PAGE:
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No one in that boat doubted that they were seeing beyond the End of the World into Aslan’s country.  At that moment, with a crunch, the boat ran aground. The water was too shallow for it. “This,” said Reepicheep, “is where I go on alone.”  They did not even try to stop him …

Then he bade them good-bye, trying to be sad for their sakes; but he was quivering with happiness. Lucy, for the first and last time, did what she had always wanted to do, taking him in her arms and caressing him. Then hastily he got into his coracle and took his paddle, and the current caught it and away he went, very black against the lilies. But no lilies grew on the wave; it was a smooth green slope. The coracle went more and more quickly, and beautifully it rushed up on the wave’s side. For one split second they saw its shape and Reepicheep’s on the very top. Then it vanished and since that moment no one can truly claim to have seen Reepicheep the Mouse.

As the sun rose the sight of those mountains outside the world faded away. The wave remained but there was only blue sky behind it.

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The Children got out of the boat and waded … and held hands as they waded through the lilies. They never felt tired. The water was warm and all the time it got shallower. At last they were on dry sand, and then on grass – a huge plain of very fine short grass, almost level with the Silver Sea and spreading in every direction without so much as a molehill.  And of course, as it always does in a perfectly flat place without trees, it looked as if the sky came down to meet the grass in front of them. But as they went on, they got the strangest impression that here at last the sky did really come down and join the earth – a blue wall, very bright, but real and solid: more like glass than anything else. And soon they were quite sure of it. It was very near now.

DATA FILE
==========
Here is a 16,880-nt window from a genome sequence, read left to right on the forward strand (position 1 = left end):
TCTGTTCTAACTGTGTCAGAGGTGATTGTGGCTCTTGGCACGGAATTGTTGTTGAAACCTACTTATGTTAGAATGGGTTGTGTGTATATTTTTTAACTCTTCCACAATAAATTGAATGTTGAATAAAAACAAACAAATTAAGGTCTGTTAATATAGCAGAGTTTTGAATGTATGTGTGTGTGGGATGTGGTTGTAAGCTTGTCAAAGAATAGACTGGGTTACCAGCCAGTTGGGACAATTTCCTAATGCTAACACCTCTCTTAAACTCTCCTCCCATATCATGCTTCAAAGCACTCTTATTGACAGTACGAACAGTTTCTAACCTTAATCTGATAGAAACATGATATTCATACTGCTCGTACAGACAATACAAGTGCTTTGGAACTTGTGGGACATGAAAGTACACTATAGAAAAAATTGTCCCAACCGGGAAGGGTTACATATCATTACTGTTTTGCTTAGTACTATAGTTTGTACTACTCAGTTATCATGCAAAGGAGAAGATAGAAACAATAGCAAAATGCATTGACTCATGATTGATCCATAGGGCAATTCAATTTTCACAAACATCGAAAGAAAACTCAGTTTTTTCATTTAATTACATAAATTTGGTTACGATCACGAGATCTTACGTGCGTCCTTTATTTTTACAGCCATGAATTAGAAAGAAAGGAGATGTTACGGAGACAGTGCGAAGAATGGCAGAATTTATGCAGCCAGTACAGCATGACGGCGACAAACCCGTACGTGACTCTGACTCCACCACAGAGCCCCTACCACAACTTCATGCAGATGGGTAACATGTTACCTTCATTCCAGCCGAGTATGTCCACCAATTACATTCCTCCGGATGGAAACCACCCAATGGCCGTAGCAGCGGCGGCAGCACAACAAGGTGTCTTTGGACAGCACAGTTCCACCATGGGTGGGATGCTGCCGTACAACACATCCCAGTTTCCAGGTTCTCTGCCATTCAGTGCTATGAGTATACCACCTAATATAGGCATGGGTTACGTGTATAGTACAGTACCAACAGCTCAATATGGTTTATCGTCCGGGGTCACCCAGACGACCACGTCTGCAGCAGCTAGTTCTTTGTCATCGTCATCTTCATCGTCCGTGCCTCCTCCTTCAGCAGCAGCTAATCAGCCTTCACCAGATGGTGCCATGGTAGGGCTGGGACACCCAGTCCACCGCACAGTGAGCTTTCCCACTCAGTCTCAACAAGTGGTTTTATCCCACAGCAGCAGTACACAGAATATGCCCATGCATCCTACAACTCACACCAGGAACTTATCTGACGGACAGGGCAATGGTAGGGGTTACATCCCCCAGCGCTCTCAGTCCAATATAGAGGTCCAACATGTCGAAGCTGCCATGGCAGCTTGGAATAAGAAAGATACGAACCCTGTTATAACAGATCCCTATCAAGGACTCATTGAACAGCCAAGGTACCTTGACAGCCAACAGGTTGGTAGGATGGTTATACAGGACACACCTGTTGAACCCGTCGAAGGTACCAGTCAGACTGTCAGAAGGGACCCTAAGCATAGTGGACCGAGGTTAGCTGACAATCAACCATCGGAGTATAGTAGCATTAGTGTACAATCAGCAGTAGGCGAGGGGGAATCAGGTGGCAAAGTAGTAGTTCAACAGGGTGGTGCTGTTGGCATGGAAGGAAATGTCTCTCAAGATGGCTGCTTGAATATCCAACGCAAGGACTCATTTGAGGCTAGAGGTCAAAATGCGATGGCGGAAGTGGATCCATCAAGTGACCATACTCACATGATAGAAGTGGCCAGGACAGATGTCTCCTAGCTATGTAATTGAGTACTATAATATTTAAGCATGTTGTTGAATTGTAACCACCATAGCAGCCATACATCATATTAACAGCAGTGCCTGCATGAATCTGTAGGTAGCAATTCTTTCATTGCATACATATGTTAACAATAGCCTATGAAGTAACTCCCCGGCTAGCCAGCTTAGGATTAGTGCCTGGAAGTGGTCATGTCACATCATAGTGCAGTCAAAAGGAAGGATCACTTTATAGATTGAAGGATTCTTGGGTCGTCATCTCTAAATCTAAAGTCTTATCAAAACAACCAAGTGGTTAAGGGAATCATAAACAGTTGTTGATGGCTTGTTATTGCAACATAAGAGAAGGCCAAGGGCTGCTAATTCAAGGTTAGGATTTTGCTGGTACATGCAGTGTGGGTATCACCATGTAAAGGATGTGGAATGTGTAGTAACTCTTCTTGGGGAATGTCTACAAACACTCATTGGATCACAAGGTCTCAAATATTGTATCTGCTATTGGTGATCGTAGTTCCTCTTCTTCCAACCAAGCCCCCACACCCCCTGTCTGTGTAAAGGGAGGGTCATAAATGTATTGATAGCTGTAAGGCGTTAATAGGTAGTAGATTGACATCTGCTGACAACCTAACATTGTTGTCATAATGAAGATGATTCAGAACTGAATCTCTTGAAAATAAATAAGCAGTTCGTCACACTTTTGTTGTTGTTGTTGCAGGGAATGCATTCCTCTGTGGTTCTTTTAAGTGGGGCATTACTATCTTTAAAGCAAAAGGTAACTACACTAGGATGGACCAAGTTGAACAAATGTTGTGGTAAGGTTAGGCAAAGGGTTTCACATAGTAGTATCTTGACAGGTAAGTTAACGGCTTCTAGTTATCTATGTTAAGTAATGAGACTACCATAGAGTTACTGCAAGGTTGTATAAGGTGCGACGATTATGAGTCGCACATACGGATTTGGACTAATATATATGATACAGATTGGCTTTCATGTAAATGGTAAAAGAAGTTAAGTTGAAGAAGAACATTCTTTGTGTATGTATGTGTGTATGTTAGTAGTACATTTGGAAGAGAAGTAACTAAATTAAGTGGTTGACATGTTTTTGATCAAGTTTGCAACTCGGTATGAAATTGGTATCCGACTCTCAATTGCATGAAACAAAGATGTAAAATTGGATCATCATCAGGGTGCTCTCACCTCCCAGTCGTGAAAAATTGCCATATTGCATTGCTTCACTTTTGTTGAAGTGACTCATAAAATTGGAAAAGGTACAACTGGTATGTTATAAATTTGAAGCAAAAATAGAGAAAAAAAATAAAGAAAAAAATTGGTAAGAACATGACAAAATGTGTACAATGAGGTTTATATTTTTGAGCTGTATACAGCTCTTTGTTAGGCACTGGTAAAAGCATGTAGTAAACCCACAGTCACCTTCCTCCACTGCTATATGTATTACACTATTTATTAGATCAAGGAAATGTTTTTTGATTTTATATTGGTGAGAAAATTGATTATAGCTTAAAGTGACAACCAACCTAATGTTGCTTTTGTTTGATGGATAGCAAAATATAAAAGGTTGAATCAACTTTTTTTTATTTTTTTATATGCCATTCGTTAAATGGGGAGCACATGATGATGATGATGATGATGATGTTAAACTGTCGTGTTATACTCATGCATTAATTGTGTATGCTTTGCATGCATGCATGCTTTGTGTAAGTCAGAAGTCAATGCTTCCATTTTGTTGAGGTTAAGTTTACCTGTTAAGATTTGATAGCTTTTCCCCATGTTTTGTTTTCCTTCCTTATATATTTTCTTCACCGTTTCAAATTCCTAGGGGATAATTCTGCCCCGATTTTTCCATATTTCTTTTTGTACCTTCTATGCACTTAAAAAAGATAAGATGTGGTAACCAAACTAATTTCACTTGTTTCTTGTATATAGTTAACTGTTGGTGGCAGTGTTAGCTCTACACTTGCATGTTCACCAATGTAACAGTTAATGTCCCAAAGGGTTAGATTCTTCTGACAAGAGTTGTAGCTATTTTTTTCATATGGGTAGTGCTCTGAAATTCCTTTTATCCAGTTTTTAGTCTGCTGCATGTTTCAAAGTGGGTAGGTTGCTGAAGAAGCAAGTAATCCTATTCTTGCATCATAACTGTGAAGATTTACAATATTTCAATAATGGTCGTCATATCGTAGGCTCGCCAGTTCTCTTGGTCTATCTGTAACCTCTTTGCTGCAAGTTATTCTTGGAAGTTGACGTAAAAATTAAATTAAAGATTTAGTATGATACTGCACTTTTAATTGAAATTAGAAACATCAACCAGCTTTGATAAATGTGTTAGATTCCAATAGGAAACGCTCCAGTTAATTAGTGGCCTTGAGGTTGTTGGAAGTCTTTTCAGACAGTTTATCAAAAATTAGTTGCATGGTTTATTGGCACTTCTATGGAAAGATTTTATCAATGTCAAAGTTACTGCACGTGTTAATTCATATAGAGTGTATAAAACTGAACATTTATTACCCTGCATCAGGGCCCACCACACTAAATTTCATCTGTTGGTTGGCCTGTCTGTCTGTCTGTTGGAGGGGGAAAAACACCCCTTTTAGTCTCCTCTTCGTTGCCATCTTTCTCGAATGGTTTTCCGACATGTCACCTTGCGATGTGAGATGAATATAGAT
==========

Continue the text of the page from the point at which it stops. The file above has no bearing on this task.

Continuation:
But between them and the foot of the sky there was something so white on the green grass that even with their eagles’ eyes they could hardly look at it. They came on and saw that it was a lamb. “Come and have breakfast,” said the Lamb in it s sweet milky voice. Then they noticed for the first time that there was a fire lit on the grass and fish roasting on it. They sat down and ate the fish, hungry now for the first time for many days. And it was the most delicious food they had ever tasted.

 “Please, Lamb,” said Lucy “is this the way to Aslan’s country?”

“Not for you,” said the Lamb. “For you the door into Aslan’s country is from your own world.”

            “What!” said Edmund. “Is there a way into Aslan’s country from our world too?”

            “There is a way into my country from all the worlds,” said the Lamb; but as he spoke his snowy white flushed into tawny gold and his size changed and he was Aslan himself, towering above them and scattering light from his mane.